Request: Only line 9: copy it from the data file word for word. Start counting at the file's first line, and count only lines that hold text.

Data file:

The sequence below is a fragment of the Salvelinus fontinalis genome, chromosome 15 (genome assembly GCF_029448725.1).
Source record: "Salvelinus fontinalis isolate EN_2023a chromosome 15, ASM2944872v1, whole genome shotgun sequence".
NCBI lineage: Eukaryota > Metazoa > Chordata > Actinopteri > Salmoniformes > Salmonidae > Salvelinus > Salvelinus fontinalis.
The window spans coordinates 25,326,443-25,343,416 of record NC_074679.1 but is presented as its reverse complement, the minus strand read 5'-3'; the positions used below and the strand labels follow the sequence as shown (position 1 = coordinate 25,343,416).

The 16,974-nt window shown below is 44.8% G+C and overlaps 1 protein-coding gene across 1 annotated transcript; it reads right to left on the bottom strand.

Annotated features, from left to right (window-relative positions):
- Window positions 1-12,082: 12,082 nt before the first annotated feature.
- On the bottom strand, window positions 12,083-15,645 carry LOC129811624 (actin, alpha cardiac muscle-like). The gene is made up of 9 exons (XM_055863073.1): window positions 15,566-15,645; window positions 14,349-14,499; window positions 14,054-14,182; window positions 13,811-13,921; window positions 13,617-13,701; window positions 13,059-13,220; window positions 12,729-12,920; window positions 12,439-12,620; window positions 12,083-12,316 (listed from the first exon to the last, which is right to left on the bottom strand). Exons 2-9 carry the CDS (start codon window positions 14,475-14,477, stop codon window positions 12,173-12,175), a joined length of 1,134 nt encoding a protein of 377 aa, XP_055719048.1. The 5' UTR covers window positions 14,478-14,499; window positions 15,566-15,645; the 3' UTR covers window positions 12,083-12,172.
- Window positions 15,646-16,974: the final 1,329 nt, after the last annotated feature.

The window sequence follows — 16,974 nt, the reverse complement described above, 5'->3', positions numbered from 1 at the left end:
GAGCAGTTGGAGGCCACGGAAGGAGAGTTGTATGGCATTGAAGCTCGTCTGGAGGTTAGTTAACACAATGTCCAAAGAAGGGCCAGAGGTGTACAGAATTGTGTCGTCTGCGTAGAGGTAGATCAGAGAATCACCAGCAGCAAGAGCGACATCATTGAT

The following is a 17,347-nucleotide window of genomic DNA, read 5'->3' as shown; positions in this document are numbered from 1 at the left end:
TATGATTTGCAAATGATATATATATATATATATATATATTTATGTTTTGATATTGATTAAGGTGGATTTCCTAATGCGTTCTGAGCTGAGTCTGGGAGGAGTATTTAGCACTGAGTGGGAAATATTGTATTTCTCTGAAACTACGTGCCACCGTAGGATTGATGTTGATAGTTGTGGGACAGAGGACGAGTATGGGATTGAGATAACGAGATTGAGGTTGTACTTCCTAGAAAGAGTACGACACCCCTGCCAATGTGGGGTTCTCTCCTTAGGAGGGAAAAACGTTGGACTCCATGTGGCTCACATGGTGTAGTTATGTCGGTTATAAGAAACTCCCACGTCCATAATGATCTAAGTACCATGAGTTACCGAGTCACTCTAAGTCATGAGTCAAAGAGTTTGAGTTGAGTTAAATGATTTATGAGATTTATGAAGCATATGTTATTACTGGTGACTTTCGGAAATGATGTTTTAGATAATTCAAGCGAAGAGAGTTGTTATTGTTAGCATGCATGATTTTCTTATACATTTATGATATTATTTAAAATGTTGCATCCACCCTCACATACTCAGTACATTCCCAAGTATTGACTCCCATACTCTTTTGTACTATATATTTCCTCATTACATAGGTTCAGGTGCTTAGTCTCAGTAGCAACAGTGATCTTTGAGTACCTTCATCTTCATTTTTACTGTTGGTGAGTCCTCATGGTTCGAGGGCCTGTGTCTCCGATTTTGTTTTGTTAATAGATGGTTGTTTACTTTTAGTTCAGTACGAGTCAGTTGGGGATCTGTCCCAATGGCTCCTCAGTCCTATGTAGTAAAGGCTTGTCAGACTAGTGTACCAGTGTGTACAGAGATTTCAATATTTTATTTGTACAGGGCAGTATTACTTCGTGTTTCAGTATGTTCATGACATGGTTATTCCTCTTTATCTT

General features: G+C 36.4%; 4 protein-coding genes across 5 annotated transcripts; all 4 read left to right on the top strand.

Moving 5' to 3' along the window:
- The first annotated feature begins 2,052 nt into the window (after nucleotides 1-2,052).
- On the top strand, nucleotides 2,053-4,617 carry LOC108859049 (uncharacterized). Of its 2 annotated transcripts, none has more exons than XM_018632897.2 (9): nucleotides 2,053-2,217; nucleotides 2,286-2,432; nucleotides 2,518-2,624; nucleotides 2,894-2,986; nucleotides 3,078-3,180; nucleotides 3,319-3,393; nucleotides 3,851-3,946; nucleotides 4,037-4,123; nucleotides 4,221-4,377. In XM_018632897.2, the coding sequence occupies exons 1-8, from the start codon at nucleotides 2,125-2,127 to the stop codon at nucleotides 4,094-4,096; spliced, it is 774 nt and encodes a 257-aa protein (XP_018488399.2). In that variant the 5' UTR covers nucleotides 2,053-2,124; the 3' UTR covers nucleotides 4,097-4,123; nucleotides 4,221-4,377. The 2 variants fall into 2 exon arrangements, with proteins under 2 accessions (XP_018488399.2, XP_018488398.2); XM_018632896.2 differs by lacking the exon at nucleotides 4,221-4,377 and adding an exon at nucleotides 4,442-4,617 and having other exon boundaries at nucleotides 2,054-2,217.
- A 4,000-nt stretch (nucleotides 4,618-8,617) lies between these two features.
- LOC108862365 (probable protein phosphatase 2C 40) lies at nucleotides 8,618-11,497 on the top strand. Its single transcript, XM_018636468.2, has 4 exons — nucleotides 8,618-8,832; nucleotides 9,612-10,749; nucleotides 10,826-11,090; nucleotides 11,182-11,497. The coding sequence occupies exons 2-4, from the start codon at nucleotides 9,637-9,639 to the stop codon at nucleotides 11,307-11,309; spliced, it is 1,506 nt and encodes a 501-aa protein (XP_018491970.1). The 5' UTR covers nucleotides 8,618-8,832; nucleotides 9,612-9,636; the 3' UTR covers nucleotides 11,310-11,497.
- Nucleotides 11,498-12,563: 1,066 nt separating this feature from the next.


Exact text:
- Window positions 15,646-16,974: the final 1,329 nt, after the last annotated feature.